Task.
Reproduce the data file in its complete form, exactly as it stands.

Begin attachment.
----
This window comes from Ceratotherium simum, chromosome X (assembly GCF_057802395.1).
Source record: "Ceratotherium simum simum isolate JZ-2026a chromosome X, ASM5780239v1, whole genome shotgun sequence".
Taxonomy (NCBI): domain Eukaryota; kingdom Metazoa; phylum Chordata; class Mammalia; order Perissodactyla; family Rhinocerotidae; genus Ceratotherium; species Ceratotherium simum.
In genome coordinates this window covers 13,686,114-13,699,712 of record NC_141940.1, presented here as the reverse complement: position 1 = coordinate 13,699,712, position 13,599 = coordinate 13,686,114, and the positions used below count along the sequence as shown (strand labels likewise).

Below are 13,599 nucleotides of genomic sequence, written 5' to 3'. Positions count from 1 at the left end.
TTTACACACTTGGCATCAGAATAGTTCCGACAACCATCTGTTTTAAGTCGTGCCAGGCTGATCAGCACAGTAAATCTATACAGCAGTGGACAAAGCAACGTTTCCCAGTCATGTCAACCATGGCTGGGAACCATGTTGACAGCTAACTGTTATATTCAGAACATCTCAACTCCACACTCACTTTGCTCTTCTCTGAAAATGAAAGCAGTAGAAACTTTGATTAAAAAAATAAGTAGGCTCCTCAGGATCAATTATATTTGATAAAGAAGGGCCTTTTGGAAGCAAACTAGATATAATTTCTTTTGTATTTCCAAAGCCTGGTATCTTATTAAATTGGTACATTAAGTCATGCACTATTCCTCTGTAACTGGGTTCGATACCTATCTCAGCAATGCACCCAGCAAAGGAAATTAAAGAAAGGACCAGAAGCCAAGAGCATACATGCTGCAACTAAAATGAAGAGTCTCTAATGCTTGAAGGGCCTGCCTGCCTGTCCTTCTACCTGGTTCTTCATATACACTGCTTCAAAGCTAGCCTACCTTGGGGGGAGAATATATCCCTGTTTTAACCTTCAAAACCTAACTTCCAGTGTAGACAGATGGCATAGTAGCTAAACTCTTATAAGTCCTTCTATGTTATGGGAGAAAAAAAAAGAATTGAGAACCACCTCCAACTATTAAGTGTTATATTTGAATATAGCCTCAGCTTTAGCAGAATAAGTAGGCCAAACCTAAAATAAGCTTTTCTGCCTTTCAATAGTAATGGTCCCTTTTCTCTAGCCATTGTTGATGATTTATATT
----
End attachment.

This window comes from Ceratotherium simum, chromosome X (assembly GCF_057802395.1).
Source record: "Ceratotherium simum simum isolate JZ-2026a chromosome X, ASM5780239v1, whole genome shotgun sequence".
Taxonomy (NCBI): domain Eukaryota; kingdom Metazoa; phylum Chordata; class Mammalia; order Perissodactyla; family Rhinocerotidae; genus Ceratotherium; species Ceratotherium simum.
In genome coordinates this window covers 13,686,114-13,699,712 of record NC_141940.1, presented here as the reverse complement: position 1 = coordinate 13,699,712, position 13,599 = coordinate 13,686,114, and the positions used below count along the sequence as shown (strand labels likewise).

Below are 13,599 nucleotides of genomic sequence, written 5' to 3'. Positions count from 1 at the left end.
TTTACACACTTGGCATCAGAATAGTTCCGACAACCATCTGTTTTAAGTCGTGCCAGGCTGATCAGCACAGTAAATCTATACAGCAGTGGACAAAGCAACGTTTCCCAGTCATGTCAACCATGGCTGGGAACCATGTTGACAGCTAACTGTTATATTCAGAACATCTCAACTCCACACTCACTTTGCTCTTCTCTGAAAATGAAAGCAGTAGAAACTTTGATTAAAAAAATAAGTAGGCTCCTCAGGATCAATTATATTTGATAAAGAAGGGCCTTTTGGAAGCAAACTAGATATAATTTCTTTTGTATTTCCAAAGCCTGGTATCTTATTAAATTGGTACATTAAGTCATGCACTATTCCTCTGTAACTGGGTTCGATACCTATCTCAGCAATGCACCCAGCAAAGGAAATTAAAGAAAGGACCAGAAGCCAAGAGCATACATGCTGCAACTAAAATGAAGAGTCTCTAATGCTTGAAGGGCCTGCCTGCCTGTCCTTCTACCTGGTTCTTCATATACACTGCTTCAAAGCTAGCCTACCTTGGGGGGAGAATATATCCCTGTTTTAACCTTCAAAACCTAACTTCCAGTGTAGACAGATGGCATAGTAGCTAAACTCTTATAAGTCCTTCTATGTTATGGGAGAAAAAAAAAGAATTGAGAACCACCTCCAACTATTAAGTGTTATATTTGAATATAGCCTCAGCTTTAGCAGAATAAGTAGGCCAAACCTAAAATAAGCTTTTCTGCCTTTCAATAGTAATGGTCCCTTTTCTCTAGCCATTGTTGATGATTTATATT